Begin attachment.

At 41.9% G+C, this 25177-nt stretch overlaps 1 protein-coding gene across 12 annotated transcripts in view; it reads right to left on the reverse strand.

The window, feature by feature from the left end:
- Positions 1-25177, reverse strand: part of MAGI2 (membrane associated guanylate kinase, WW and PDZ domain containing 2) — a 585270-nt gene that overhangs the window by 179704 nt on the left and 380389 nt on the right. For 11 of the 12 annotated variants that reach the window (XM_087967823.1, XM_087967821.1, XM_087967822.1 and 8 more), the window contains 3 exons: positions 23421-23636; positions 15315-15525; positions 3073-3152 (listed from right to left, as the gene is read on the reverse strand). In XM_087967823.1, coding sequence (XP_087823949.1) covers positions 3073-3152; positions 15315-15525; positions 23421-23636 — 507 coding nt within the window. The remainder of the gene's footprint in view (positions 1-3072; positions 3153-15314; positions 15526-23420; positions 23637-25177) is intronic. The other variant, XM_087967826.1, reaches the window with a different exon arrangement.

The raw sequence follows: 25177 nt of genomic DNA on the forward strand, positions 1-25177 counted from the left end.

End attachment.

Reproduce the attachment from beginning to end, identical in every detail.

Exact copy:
At 41.9% G+C, this 25177-nt stretch overlaps 1 protein-coding gene across 12 annotated transcripts in view; it reads right to left on the reverse strand.

The window, feature by feature from the left end:
- Positions 1-25177, reverse strand: part of MAGI2 (membrane associated guanylate kinase, WW and PDZ domain containing 2) — a 585270-nt gene that overhangs the window by 179704 nt on the left and 380389 nt on the right. For 11 of the 12 annotated variants that reach the window (XM_087967823.1, XM_087967821.1, XM_087967822.1 and 8 more), the window contains 3 exons: positions 23421-23636; positions 15315-15525; positions 3073-3152 (listed from right to left, as the gene is read on the reverse strand). In XM_087967823.1, coding sequence (XP_087823949.1) covers positions 3073-3152; positions 15315-15525; positions 23421-23636 — 507 coding nt within the window. The remainder of the gene's footprint in view (positions 1-3072; positions 3153-15314; positions 15526-23420; positions 23637-25177) is intronic. The other variant, XM_087967826.1, reaches the window with a different exon arrangement.

The raw sequence follows: 25177 nt of genomic DNA on the forward strand, positions 1-25177 counted from the left end.